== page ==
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UK firms pay up for ransomware despite ‘do not pay’ policies

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TLDR:

  • While 94% of UK organizations have a policy not to pay out in the event of a ransomware attack, 97% of those that have fallen victim in the past two years have paid out a ransom.
  • Three-quarters of respondents said their company would be willing to pay over £2.4 million to recover data and restore business processes, with four in ten saying the figure would be more than £4 million.

According to a report by data security and management firm Cohesity, most “do not pay” ransomware policies in the UK are not being followed. The report found that 97% of UK organizations that have fallen victim to a ransomware attack in the past two years have paid out a ransom, despite having a policy against it. The study, which polled over 900 IT and security leaders in the UK, US, and Australia, also found that many organizations are willing to pay large sums to recover their data and restore business processes, with three-quarters of respondents stating that their company would be willing to pay over £2.4 million, and four in ten saying the figure would be more than £4 million.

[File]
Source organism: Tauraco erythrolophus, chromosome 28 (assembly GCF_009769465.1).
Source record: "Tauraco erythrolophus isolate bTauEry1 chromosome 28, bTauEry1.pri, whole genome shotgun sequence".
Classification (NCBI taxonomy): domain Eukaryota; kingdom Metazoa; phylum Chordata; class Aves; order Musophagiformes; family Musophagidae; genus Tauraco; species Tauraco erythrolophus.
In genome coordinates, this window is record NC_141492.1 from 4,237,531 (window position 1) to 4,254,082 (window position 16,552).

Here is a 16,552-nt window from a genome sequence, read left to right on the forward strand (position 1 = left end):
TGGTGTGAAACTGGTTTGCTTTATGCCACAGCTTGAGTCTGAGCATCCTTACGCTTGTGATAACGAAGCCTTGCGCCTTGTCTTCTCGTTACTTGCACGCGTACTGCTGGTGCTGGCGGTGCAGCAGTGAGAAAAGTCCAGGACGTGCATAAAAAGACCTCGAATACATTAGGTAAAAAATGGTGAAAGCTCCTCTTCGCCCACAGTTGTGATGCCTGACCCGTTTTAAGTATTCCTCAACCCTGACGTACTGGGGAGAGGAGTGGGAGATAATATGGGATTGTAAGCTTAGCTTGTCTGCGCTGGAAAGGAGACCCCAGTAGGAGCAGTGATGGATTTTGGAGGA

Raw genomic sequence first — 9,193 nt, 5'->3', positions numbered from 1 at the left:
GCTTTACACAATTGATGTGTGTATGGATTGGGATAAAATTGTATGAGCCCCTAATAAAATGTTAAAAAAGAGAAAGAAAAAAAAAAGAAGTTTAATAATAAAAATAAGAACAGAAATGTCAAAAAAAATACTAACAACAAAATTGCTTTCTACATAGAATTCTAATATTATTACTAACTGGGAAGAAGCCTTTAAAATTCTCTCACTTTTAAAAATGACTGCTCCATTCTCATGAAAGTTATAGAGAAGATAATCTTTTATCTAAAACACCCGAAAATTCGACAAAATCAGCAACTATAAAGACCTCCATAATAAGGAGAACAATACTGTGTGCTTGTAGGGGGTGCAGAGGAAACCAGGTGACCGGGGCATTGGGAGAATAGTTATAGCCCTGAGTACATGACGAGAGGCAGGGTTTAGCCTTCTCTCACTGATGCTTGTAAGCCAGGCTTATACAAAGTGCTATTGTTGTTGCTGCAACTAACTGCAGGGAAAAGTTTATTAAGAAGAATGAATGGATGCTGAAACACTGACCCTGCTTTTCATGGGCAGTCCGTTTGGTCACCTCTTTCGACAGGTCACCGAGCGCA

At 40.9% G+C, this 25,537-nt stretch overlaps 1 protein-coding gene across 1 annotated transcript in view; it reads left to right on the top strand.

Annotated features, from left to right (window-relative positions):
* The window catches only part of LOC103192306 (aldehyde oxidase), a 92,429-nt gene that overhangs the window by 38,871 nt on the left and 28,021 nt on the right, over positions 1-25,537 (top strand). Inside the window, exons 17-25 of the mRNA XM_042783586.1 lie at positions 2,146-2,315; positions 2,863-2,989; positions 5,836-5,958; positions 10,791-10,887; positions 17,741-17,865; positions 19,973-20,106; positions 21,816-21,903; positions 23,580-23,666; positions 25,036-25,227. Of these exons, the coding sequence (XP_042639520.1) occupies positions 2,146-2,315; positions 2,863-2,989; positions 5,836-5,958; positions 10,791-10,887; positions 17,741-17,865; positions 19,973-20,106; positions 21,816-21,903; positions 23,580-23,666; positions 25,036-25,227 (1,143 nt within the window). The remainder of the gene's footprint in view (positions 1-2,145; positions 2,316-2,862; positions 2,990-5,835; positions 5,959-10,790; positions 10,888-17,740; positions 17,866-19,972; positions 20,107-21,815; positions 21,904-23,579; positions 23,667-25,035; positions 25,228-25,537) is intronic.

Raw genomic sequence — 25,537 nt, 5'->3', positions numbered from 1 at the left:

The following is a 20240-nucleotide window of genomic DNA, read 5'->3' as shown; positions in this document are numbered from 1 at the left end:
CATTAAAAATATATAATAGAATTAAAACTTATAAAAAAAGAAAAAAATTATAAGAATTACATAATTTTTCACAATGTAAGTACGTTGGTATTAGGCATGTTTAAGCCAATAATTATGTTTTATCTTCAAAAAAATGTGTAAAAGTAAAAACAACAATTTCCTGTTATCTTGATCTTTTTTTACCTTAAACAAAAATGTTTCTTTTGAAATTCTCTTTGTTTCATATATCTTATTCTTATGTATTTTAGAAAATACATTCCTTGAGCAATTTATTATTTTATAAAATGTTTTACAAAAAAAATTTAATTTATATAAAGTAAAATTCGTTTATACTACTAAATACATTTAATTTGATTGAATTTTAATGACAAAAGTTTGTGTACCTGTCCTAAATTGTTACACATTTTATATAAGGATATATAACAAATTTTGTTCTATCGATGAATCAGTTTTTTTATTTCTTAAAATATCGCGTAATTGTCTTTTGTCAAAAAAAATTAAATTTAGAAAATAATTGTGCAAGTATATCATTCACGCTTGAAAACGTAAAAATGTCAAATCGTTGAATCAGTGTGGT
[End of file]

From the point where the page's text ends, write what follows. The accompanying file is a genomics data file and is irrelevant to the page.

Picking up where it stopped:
Cohesity’s global head of cyber resiliency GTM strategy, James Blake, highlighted the risks associated with paying ransom demands, including potential losses of data and breaching sanctions. The report also revealed that the majority of respondents had experienced a cyber attack in the second half of last year and believed that cyber threats would continue to increase in 2024. Only a quarter of respondents had full confidence in their company’s cyber resilience strategy, and the majority said they would need more than 24 hours to recover data and restore business processes.

The report also emphasized the need for improved executive awareness and responsibility for data security, with many respondents stating that senior management does not fully understand the risks and challenges of data protection. Four in five respondents believed that executive management and boards should share responsibility for the company’s data security strategy.

In terms of the consequences of a successful cyber attack, respondents were most concerned about brand and reputational damage, long-term operational outcomes and projects, direct hits to revenue, and a loss of stakeholder trust.

Original article written by Emma Woollacott for ITPro.

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